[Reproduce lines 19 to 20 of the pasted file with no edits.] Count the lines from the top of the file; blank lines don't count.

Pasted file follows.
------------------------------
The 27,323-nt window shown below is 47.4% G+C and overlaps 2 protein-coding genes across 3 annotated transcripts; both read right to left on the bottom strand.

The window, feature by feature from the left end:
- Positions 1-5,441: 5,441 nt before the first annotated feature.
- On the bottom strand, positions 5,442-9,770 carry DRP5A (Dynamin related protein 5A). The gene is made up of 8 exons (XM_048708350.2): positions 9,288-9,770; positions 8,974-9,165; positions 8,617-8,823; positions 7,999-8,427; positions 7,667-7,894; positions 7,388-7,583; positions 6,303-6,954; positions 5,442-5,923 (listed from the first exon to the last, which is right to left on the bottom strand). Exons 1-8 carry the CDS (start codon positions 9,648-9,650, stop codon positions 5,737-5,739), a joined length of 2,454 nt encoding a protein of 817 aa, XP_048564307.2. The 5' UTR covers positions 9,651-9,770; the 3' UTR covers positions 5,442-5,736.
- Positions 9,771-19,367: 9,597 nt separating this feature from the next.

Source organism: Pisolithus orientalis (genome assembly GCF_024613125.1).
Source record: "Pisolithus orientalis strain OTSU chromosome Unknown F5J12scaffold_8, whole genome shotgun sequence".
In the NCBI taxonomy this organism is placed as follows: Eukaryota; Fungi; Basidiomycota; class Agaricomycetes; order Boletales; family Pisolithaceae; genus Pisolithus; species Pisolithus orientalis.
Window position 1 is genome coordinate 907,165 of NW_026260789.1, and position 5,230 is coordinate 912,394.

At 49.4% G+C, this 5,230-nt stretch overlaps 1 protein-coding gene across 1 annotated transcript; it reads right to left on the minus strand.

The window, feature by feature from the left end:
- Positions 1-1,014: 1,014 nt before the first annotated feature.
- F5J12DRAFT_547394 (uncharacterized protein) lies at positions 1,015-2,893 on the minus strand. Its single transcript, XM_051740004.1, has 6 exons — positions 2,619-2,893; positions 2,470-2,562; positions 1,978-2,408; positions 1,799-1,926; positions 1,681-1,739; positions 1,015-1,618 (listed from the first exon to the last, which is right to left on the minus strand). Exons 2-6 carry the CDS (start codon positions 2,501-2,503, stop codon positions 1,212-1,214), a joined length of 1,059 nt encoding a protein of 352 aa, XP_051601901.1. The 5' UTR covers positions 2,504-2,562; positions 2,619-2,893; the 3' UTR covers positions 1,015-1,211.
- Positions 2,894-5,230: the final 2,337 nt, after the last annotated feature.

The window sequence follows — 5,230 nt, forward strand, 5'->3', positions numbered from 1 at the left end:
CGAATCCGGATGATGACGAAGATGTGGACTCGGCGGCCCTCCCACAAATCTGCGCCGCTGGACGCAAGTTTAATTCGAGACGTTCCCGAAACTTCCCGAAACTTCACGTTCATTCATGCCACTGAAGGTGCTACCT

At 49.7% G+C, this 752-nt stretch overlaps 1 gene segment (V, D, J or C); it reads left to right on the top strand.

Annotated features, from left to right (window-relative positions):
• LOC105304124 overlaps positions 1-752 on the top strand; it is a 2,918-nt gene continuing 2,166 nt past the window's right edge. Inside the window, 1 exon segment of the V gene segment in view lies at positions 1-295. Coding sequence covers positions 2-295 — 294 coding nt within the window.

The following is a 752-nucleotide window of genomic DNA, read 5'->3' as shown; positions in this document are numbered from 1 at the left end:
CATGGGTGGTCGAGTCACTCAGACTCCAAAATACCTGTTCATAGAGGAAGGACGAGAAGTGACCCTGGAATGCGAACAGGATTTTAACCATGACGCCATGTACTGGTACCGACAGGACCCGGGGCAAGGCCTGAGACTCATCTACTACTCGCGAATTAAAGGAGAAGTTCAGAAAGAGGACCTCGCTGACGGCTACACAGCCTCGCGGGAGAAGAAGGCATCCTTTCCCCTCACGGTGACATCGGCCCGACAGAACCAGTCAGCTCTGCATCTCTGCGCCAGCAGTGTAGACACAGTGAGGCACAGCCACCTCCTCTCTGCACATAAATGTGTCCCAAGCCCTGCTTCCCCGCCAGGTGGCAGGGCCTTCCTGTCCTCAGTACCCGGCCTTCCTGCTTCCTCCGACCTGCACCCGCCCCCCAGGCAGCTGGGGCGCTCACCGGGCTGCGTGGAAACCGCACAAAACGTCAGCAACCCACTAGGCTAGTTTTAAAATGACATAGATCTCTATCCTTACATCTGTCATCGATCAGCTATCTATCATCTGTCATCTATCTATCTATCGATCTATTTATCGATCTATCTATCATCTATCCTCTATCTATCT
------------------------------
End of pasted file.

• LOC105304124 overlaps positions 1-752 on the top strand; it is a 2,918-nt gene continuing 2,166 nt past the window's right edge. Inside the window, 1 exon segment of the V gene segment in view lies at positions 1-295. Coding sequence covers positions 2-295 — 294 coding nt within the window.

The following is a 752-nucleotide window of genomic DNA, read 5'->3' as shown; positions in this document are numbered from 1 at the left end: